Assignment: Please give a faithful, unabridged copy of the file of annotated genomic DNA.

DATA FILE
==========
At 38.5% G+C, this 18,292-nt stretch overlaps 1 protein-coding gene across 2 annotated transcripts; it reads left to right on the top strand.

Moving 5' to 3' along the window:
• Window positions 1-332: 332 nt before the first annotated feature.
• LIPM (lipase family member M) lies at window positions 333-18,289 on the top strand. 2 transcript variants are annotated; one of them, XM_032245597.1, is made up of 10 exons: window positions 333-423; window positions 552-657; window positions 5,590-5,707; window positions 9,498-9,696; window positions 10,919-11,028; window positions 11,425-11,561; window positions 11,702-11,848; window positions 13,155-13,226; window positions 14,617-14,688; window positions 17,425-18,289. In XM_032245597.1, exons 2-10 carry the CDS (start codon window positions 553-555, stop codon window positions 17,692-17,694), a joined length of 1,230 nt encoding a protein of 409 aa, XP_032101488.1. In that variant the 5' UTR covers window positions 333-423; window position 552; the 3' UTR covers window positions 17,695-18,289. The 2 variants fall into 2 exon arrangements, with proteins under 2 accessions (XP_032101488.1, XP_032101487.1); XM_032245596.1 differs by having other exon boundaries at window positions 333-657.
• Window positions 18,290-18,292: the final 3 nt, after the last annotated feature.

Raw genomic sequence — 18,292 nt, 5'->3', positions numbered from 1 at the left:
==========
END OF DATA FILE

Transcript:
At 38.5% G+C, this 18,292-nt stretch overlaps 1 protein-coding gene across 2 annotated transcripts; it reads left to right on the top strand.

Moving 5' to 3' along the window:
• Window positions 1-332: 332 nt before the first annotated feature.
• LIPM (lipase family member M) lies at window positions 333-18,289 on the top strand. 2 transcript variants are annotated; one of them, XM_032245597.1, is made up of 10 exons: window positions 333-423; window positions 552-657; window positions 5,590-5,707; window positions 9,498-9,696; window positions 10,919-11,028; window positions 11,425-11,561; window positions 11,702-11,848; window positions 13,155-13,226; window positions 14,617-14,688; window positions 17,425-18,289. In XM_032245597.1, exons 2-10 carry the CDS (start codon window positions 553-555, stop codon window positions 17,692-17,694), a joined length of 1,230 nt encoding a protein of 409 aa, XP_032101488.1. In that variant the 5' UTR covers window positions 333-423; window position 552; the 3' UTR covers window positions 17,695-18,289. The 2 variants fall into 2 exon arrangements, with proteins under 2 accessions (XP_032101488.1, XP_032101487.1); XM_032245596.1 differs by having other exon boundaries at window positions 333-657.
• Window positions 18,290-18,292: the final 3 nt, after the last annotated feature.

Raw genomic sequence — 18,292 nt, 5'->3', positions numbered from 1 at the left: